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Recent Updates: Data Privacy & Security for Health Care Entities Summer 2022


Spring and summer have been busy seasons in the data privacy and security space. Here are some recent health updates to keep you up to speed:

  1. Biden Administration, OCR, and FTC Issue Guidance on Post-Dobbs Privacy Risks to Reproductive Health-Related Data. On June 29, 2022, the U.S. Department of Health and Human Services (HHS) Office for Civil Rights (OCR) issued guidance pertaining to the disclosure of reproductive services, including abortion care, under the Health Insurance Portability and Accountability Act's (HIPAA) Privacy Rule. The guidance explains that disclosures to law enforcement officials must be narrowly tailored to protect the individual's privacy and support their ability to access health services. Disclosures to law enforcement officials is only permitted when "required by law," i.e., when a mandate contained in law compels an entity to disclose protected health information (PHI) and the mandate would be enforceable in court (such as through a court order).

In July, the Federal Trade Commission (FTC) reminded businesses that process sensitive data – including reproductive health data and location data – should ensure that they are transparent about data collection and disclosure practices, and limit over collection and indefinite retention consistent with FTC requirements. Businesses that rely on “anonymization” for data processing should also confirm that de-identification and anonymization practices meet FTC guidelines.

These are among the agencies tasked with further action to address potential threats to patient privacy pursuant to President Biden’s July 8, 2022 Executive Order.

  1. Pennsylvania Passes Bills to Align Mental Health and Substance Use Disorder Information Protections with Federal Law. On July 7, 2022, Pennsylvania Governor Tom Wolff signed two bills which amend the state’s Mental Health Procedures Act and Drug and Alcohol Abuse Control Act to align with federal health information privacy standards. The updates to Pennsylvania’s laws will enable mental health and substance use disorder-related data sharing that is critical for care coordination, while providing patients the confidentiality protections afforded to them under federal privacy laws. Importantly, these laws loosen the restriction on the sharing of "Super Protected Data," leading to better care coordination and improved patient outcomes.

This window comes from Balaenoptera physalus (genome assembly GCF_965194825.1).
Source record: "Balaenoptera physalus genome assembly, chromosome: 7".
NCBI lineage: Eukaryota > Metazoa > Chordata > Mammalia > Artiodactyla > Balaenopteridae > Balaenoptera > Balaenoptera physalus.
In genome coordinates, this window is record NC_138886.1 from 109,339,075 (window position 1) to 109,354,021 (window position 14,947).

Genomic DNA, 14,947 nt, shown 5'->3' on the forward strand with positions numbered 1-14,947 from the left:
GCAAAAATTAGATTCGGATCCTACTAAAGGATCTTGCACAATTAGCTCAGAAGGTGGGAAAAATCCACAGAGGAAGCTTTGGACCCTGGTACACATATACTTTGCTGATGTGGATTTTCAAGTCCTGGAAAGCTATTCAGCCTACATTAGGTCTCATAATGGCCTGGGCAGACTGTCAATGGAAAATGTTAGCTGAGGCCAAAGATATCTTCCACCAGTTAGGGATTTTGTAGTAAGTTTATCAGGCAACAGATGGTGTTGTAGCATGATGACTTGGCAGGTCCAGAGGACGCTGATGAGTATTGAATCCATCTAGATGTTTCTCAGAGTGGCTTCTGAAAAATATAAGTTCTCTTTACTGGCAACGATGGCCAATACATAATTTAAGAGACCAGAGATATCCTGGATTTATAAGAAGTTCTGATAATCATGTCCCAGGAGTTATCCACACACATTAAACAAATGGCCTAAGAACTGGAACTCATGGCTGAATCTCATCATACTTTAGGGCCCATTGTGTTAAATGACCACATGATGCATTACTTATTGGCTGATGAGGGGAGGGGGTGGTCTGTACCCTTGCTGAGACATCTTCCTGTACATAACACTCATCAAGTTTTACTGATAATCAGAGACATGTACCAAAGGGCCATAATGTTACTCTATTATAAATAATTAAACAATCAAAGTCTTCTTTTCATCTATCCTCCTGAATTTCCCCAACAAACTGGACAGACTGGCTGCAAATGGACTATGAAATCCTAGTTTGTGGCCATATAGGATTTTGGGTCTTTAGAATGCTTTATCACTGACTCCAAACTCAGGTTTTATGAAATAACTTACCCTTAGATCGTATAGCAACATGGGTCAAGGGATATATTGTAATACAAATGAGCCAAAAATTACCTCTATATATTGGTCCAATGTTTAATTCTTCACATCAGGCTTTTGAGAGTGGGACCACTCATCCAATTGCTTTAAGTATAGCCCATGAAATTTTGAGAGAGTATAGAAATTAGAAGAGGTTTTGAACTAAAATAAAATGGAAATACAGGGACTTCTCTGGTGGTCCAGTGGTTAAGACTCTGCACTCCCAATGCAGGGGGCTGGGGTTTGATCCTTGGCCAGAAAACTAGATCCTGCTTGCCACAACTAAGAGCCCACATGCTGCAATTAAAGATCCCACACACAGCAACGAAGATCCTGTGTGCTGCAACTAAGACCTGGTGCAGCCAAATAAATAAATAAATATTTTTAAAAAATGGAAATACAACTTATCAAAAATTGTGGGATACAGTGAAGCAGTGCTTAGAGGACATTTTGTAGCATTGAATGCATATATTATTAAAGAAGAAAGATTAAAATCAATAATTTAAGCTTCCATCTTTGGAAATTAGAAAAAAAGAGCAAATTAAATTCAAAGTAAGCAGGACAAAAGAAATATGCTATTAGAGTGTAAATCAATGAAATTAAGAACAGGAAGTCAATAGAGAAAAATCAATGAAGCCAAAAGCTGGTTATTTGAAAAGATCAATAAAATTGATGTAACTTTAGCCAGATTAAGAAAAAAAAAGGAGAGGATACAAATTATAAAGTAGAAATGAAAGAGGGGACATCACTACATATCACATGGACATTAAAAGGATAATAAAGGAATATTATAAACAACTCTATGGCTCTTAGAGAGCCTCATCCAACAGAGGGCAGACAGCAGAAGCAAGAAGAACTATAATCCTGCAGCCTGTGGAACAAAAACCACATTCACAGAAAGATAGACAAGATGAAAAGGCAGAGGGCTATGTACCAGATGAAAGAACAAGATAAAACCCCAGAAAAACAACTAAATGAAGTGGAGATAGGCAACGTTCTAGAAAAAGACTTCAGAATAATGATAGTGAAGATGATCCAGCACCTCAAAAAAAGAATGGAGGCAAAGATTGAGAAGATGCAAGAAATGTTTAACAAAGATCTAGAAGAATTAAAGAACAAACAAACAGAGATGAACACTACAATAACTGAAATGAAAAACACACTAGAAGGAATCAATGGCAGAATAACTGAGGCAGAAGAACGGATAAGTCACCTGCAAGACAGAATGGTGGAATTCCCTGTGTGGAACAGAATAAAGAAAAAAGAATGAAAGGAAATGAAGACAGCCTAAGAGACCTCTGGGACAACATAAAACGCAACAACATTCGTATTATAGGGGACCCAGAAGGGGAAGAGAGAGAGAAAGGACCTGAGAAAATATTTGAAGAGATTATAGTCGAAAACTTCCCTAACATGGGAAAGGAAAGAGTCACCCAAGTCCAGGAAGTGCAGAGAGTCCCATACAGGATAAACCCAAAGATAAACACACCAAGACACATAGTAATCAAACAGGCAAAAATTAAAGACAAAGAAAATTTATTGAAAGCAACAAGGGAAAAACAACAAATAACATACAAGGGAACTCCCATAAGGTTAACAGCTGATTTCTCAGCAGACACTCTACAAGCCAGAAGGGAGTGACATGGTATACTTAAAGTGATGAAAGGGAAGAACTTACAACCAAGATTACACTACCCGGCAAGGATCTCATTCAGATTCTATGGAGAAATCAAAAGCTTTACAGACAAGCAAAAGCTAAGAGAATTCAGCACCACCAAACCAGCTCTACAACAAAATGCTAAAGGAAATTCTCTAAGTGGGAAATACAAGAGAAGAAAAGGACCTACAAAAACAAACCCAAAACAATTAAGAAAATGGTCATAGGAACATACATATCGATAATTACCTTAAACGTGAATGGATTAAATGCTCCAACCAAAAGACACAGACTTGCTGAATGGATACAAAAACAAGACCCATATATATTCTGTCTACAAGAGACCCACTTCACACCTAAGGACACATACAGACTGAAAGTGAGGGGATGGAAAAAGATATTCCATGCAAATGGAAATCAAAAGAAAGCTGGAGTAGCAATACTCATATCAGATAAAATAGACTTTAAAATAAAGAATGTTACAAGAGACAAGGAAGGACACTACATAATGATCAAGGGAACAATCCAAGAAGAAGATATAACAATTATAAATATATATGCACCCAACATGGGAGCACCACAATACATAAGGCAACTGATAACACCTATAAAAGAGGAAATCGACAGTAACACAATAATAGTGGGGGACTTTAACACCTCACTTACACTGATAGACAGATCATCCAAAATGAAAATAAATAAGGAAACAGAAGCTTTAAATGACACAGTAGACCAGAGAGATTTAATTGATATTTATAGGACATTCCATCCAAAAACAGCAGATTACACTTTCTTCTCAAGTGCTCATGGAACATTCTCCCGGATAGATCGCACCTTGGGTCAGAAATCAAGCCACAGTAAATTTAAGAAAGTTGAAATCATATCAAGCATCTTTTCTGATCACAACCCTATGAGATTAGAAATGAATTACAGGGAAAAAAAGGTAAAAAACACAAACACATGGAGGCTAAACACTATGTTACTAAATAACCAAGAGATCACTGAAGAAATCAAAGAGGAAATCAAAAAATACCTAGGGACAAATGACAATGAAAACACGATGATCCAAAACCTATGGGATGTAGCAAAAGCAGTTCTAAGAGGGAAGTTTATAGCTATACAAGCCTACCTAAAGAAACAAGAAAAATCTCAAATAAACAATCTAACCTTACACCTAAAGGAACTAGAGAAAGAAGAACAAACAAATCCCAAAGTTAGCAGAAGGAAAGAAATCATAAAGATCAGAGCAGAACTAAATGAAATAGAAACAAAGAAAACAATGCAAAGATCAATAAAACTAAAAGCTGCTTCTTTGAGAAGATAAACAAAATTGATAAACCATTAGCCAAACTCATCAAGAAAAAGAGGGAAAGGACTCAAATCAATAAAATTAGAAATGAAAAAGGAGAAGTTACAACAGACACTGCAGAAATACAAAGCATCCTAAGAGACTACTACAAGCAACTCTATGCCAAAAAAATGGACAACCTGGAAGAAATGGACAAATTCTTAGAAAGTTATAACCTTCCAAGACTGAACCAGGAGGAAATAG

1. New Jersey Public Defender Files Suit to Determine Scope of Police Use of Infant Blood Samples. On July 11, 2022, the New Jersey Public Defender's Office filed an open records lawsuit to determine the scope of law enforcement's use of infant blood samples collected during mandatory newborn disease screening. In 2021, New Jersey State Police subpoenaed a state laboratory to obtain a sample of an infant's blood that was collected shortly after the child's birth. The DNA in the infant's blood was then used to identify a serial rapist whose DNA, left on the scene during his crimes, matched the infant's. In the suit, the Office of the Public Defender has asked for redacted grand jury subpoenas to determine how frequently law enforcement has used this tactic, circumventing the typical requirement for law enforcement to obtain a warrant for this kind of data. The disclosure of genetic data collected for screening purposes raises questions about whether parents should have the ability to consent to these types of uses, or whether there will be a dampening effect on a parent's willingness to consent to their child's participation in future screenings.